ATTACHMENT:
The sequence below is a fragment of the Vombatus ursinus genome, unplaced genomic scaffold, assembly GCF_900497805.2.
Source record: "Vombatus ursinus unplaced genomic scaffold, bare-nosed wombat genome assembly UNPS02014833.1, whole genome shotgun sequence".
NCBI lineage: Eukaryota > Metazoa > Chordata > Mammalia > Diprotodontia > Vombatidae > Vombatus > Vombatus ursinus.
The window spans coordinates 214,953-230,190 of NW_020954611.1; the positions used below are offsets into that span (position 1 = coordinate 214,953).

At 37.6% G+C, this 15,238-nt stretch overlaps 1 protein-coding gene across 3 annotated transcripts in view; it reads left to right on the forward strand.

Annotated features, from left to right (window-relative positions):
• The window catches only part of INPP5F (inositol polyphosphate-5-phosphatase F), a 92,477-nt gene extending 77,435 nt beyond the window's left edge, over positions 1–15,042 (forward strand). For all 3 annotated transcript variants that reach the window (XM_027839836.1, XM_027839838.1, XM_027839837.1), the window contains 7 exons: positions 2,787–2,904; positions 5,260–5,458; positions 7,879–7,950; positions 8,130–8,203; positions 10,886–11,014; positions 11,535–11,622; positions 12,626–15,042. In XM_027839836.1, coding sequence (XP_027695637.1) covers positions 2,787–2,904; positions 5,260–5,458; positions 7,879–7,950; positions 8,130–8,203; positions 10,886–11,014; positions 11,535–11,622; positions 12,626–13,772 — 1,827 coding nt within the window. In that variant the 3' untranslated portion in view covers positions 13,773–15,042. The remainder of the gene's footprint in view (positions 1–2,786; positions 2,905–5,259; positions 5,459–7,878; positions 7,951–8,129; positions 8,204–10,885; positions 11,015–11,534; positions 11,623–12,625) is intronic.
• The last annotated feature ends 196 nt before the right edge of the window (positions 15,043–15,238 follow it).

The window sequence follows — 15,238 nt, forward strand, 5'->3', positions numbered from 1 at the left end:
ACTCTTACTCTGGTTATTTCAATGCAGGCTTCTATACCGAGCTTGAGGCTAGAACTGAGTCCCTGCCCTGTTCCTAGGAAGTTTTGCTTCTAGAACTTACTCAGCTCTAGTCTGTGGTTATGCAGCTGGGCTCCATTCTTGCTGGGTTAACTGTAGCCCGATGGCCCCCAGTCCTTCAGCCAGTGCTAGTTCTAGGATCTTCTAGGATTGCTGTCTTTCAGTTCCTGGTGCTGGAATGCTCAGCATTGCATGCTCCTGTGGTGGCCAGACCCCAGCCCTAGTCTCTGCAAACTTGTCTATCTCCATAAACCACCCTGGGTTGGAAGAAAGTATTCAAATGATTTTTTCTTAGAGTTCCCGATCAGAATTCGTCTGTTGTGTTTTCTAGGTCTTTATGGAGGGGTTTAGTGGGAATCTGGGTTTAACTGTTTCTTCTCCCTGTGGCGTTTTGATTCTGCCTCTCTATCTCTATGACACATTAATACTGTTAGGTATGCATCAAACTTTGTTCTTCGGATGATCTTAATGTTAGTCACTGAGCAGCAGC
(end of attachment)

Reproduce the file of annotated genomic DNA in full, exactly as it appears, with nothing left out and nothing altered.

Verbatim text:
The sequence below is a fragment of the Vombatus ursinus genome, unplaced genomic scaffold, assembly GCF_900497805.2.
Source record: "Vombatus ursinus unplaced genomic scaffold, bare-nosed wombat genome assembly UNPS02014833.1, whole genome shotgun sequence".
NCBI lineage: Eukaryota > Metazoa > Chordata > Mammalia > Diprotodontia > Vombatidae > Vombatus > Vombatus ursinus.
The window spans coordinates 214,953-230,190 of NW_020954611.1; the positions used below are offsets into that span (position 1 = coordinate 214,953).

At 37.6% G+C, this 15,238-nt stretch overlaps 1 protein-coding gene across 3 annotated transcripts in view; it reads left to right on the forward strand.

Annotated features, from left to right (window-relative positions):
• The window catches only part of INPP5F (inositol polyphosphate-5-phosphatase F), a 92,477-nt gene extending 77,435 nt beyond the window's left edge, over positions 1–15,042 (forward strand). For all 3 annotated transcript variants that reach the window (XM_027839836.1, XM_027839838.1, XM_027839837.1), the window contains 7 exons: positions 2,787–2,904; positions 5,260–5,458; positions 7,879–7,950; positions 8,130–8,203; positions 10,886–11,014; positions 11,535–11,622; positions 12,626–15,042. In XM_027839836.1, coding sequence (XP_027695637.1) covers positions 2,787–2,904; positions 5,260–5,458; positions 7,879–7,950; positions 8,130–8,203; positions 10,886–11,014; positions 11,535–11,622; positions 12,626–13,772 — 1,827 coding nt within the window. In that variant the 3' untranslated portion in view covers positions 13,773–15,042. The remainder of the gene's footprint in view (positions 1–2,786; positions 2,905–5,259; positions 5,459–7,878; positions 7,951–8,129; positions 8,204–10,885; positions 11,015–11,534; positions 11,623–12,625) is intronic.
• The last annotated feature ends 196 nt before the right edge of the window (positions 15,043–15,238 follow it).

The window sequence follows — 15,238 nt, forward strand, 5'->3', positions numbered from 1 at the left end:
ACTCTTACTCTGGTTATTTCAATGCAGGCTTCTATACCGAGCTTGAGGCTAGAACTGAGTCCCTGCCCTGTTCCTAGGAAGTTTTGCTTCTAGAACTTACTCAGCTCTAGTCTGTGGTTATGCAGCTGGGCTCCATTCTTGCTGGGTTAACTGTAGCCCGATGGCCCCCAGTCCTTCAGCCAGTGCTAGTTCTAGGATCTTCTAGGATTGCTGTCTTTCAGTTCCTGGTGCTGGAATGCTCAGCATTGCATGCTCCTGTGGTGGCCAGACCCCAGCCCTAGTCTCTGCAAACTTGTCTATCTCCATAAACCACCCTGGGTTGGAAGAAAGTATTCAAATGATTTTTTCTTAGAGTTCCCGATCAGAATTCGTCTGTTGTGTTTTCTAGGTCTTTATGGAGGGGTTTAGTGGGAATCTGGGTTTAACTGTTTCTTCTCCCTGTGGCGTTTTGATTCTGCCTCTCTATCTCTATGACACATTAATACTGTTAGGTATGCATCAAACTTTGTTCTTCGGATGATCTTAATGTTAGTCACTGAGCAGCAGC